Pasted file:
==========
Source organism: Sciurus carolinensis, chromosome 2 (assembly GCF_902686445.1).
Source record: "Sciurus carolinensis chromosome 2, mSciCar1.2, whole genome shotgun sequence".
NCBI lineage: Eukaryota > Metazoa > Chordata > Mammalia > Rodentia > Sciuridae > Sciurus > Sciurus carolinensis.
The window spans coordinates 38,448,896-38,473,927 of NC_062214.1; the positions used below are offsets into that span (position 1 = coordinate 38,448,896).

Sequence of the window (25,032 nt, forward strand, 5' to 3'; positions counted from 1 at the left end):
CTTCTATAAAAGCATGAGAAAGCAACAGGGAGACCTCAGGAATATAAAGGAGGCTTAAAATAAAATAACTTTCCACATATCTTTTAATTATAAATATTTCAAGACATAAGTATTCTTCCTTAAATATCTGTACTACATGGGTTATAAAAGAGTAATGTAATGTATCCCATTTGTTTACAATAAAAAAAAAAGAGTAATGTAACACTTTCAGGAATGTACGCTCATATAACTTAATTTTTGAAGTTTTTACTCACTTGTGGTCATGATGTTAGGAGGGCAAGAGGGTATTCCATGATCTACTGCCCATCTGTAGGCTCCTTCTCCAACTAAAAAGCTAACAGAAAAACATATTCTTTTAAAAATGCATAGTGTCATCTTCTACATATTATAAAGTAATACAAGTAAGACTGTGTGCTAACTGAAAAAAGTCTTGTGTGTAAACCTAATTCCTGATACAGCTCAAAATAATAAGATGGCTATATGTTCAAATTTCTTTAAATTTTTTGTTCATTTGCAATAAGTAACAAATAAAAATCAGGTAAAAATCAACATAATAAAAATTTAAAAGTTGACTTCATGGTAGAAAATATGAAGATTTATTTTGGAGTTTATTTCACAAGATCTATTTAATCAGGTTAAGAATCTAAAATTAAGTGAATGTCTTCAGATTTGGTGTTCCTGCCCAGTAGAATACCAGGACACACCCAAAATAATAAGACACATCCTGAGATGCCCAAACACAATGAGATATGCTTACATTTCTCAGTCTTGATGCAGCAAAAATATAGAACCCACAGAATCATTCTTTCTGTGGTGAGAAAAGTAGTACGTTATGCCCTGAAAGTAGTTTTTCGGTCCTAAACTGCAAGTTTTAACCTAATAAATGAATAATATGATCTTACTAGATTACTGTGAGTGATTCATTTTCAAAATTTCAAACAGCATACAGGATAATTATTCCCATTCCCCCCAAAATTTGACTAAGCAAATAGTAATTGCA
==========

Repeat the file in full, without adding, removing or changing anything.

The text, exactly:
Source organism: Sciurus carolinensis, chromosome 2 (assembly GCF_902686445.1).
Source record: "Sciurus carolinensis chromosome 2, mSciCar1.2, whole genome shotgun sequence".
NCBI lineage: Eukaryota > Metazoa > Chordata > Mammalia > Rodentia > Sciuridae > Sciurus > Sciurus carolinensis.
The window spans coordinates 38,448,896-38,473,927 of NC_062214.1; the positions used below are offsets into that span (position 1 = coordinate 38,448,896).

Sequence of the window (25,032 nt, forward strand, 5' to 3'; positions counted from 1 at the left end):
CTTCTATAAAAGCATGAGAAAGCAACAGGGAGACCTCAGGAATATAAAGGAGGCTTAAAATAAAATAACTTTCCACATATCTTTTAATTATAAATATTTCAAGACATAAGTATTCTTCCTTAAATATCTGTACTACATGGGTTATAAAAGAGTAATGTAATGTATCCCATTTGTTTACAATAAAAAAAAAAGAGTAATGTAACACTTTCAGGAATGTACGCTCATATAACTTAATTTTTGAAGTTTTTACTCACTTGTGGTCATGATGTTAGGAGGGCAAGAGGGTATTCCATGATCTACTGCCCATCTGTAGGCTCCTTCTCCAACTAAAAAGCTAACAGAAAAACATATTCTTTTAAAAATGCATAGTGTCATCTTCTACATATTATAAAGTAATACAAGTAAGACTGTGTGCTAACTGAAAAAAGTCTTGTGTGTAAACCTAATTCCTGATACAGCTCAAAATAATAAGATGGCTATATGTTCAAATTTCTTTAAATTTTTTGTTCATTTGCAATAAGTAACAAATAAAAATCAGGTAAAAATCAACATAATAAAAATTTAAAAGTTGACTTCATGGTAGAAAATATGAAGATTTATTTTGGAGTTTATTTCACAAGATCTATTTAATCAGGTTAAGAATCTAAAATTAAGTGAATGTCTTCAGATTTGGTGTTCCTGCCCAGTAGAATACCAGGACACACCCAAAATAATAAGACACATCCTGAGATGCCCAAACACAATGAGATATGCTTACATTTCTCAGTCTTGATGCAGCAAAAATATAGAACCCACAGAATCATTCTTTCTGTGGTGAGAAAAGTAGTACGTTATGCCCTGAAAGTAGTTTTTCGGTCCTAAACTGCAAGTTTTAACCTAATAAATGAATAATATGATCTTACTAGATTACTGTGAGTGATTCATTTTCAAAATTTCAAACAGCATACAGGATAATTATTCCCATTCCCCCCAAAATTTGACTAAGCAAATAGTAATTGCA